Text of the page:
Items in AFP with MESH term: Feeding Behavior
Nutrition in Toddlers - Article
ABSTRACT: Toddlers make a transition from dependent milk-fed infancy to independent feeding and a typical omnivorous diet. This stage is an important time for physicians to monitor growth using growth charts and body mass index and to make recommendations for healthy eating. Fat and cholesterol restriction should be avoided in children younger than two years. After two years of age, fat should account for 30 percent of total daily calories, with an emphasis on polyunsaturated fats. Toddlers should consume milk or other dairy products two or three times daily, and sweetened beverages should be limited to 4 to 6 ounces of 100 percent juice daily. Vitamin D, calcium, and iron should be supplemented in select toddlers, but the routine use of multivitamins is unnecessary. Food from two of the four food groups should be offered for snacks, and meals should be made up of three of the four groups. Parental modeling is important in developing good dietary habits. No evidence exists that early childhood obesity leads to adult obesity, but physicians should monitor body mass index and make recommendations for healthy eating. The fear of obesity must be carefully balanced with the potential for undernutrition in toddlers.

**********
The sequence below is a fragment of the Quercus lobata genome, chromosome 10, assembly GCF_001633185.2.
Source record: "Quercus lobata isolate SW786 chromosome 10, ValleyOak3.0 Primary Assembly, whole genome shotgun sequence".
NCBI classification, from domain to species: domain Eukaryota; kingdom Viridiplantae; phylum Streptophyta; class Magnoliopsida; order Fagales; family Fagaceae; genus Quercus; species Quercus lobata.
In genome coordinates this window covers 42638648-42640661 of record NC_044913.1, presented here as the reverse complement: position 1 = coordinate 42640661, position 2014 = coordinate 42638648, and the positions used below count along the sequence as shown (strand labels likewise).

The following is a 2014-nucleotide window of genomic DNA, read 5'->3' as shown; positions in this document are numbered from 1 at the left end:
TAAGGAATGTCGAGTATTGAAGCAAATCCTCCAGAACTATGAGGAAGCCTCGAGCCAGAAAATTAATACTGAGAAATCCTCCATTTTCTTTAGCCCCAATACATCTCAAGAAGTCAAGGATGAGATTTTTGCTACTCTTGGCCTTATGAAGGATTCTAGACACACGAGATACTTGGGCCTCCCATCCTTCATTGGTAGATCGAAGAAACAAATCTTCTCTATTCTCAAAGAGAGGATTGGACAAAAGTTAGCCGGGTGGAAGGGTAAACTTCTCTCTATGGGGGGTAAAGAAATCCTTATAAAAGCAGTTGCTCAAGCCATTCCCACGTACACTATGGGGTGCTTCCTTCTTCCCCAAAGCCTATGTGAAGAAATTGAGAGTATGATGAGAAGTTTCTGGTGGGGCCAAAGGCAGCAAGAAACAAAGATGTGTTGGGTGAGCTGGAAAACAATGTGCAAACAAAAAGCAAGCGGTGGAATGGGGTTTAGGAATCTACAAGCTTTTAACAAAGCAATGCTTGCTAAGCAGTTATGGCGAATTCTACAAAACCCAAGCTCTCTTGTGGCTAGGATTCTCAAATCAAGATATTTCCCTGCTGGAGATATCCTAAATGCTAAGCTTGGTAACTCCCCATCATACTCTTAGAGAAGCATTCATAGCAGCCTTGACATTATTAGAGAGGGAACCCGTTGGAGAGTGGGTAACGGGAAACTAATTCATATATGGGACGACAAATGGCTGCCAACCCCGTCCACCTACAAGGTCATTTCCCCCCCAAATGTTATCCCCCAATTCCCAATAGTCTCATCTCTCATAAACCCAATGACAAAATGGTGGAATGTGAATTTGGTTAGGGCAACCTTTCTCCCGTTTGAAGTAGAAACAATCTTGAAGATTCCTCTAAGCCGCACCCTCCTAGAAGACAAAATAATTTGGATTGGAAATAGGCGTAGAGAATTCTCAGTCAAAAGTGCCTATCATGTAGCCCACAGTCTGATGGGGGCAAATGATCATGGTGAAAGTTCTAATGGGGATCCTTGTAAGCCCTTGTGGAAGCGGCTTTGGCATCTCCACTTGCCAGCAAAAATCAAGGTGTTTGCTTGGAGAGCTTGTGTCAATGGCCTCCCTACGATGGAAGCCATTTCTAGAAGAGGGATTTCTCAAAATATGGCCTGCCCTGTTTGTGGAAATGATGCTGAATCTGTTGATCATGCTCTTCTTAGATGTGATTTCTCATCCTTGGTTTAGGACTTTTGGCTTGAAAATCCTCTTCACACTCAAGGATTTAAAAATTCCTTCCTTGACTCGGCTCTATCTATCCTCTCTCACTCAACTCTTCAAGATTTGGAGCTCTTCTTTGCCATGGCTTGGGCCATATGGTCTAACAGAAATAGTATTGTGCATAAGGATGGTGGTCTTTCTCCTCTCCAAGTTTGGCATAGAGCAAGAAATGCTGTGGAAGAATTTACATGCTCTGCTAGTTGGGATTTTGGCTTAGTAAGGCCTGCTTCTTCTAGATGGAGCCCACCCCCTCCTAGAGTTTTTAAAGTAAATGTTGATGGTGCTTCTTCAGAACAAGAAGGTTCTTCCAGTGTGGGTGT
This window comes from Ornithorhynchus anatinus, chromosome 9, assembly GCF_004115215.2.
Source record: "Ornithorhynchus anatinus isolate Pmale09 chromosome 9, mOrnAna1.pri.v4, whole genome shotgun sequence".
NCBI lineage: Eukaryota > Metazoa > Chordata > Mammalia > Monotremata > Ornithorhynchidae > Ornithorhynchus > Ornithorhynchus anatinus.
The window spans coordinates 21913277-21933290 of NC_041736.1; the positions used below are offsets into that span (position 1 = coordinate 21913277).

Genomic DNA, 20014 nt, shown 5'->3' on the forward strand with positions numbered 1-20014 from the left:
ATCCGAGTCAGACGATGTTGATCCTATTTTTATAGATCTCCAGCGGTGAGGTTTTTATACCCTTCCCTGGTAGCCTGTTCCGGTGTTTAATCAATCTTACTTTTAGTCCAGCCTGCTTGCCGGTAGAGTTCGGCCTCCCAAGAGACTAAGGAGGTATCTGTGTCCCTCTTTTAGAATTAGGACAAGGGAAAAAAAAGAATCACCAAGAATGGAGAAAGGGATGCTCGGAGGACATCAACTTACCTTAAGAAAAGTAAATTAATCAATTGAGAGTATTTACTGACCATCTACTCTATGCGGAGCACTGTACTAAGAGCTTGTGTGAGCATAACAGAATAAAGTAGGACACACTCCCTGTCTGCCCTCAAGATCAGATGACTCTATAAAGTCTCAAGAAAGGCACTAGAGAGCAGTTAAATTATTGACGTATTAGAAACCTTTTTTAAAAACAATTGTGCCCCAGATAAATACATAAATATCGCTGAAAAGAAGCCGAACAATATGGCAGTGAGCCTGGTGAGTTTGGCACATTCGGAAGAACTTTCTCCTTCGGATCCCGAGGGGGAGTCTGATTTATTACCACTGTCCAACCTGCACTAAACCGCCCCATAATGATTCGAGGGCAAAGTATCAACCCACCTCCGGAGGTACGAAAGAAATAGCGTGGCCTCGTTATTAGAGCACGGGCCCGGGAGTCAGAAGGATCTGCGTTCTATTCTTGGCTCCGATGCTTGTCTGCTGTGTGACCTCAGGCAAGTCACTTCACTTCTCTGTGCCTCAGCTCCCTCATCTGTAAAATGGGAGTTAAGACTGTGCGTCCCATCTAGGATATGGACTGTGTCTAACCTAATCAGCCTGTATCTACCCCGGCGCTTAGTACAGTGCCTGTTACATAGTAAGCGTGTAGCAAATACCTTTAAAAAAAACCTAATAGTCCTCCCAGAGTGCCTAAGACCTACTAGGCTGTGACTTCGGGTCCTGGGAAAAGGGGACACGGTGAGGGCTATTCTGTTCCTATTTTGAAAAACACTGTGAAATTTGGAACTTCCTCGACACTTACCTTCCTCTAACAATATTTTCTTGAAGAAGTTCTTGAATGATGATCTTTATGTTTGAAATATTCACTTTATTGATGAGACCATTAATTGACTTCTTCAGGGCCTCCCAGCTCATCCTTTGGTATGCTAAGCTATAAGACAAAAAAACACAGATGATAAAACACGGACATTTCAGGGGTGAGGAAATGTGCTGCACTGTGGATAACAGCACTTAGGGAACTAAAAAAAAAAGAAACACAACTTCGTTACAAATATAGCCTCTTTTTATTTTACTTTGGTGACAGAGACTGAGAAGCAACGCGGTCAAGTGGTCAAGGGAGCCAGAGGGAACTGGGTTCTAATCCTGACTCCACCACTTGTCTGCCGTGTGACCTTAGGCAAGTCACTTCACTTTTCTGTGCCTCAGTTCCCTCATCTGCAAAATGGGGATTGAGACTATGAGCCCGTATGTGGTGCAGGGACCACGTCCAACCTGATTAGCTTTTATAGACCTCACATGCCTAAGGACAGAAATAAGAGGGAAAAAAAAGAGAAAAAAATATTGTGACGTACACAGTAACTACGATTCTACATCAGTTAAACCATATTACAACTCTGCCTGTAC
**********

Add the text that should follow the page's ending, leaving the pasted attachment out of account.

ABSTRACT: Sleep issues, thumb sucking, coping with picky eating, and determining if a child is ready for school are common concerns of families with young children. Information and resources to help counsel on these topics include recommendations from the American Academy of Sleep Medicine, the American Dental Association, and the U.S. Department of Agriculture. Infant sleep times can be prolonged by unmodified or graduated extinction, maintaining routines, scheduled awakenings, and parent education. Thumb sucking can be addressed with positive reinforcement, alternative comfort measures, reminders, and child involvement in solutions. Worry about picky eating can be eased by educating parents about the dietary requirements of toddlers. Social and emotional factors most influence kindergarten success. Keeping children from starting school may not be in their best interest academically.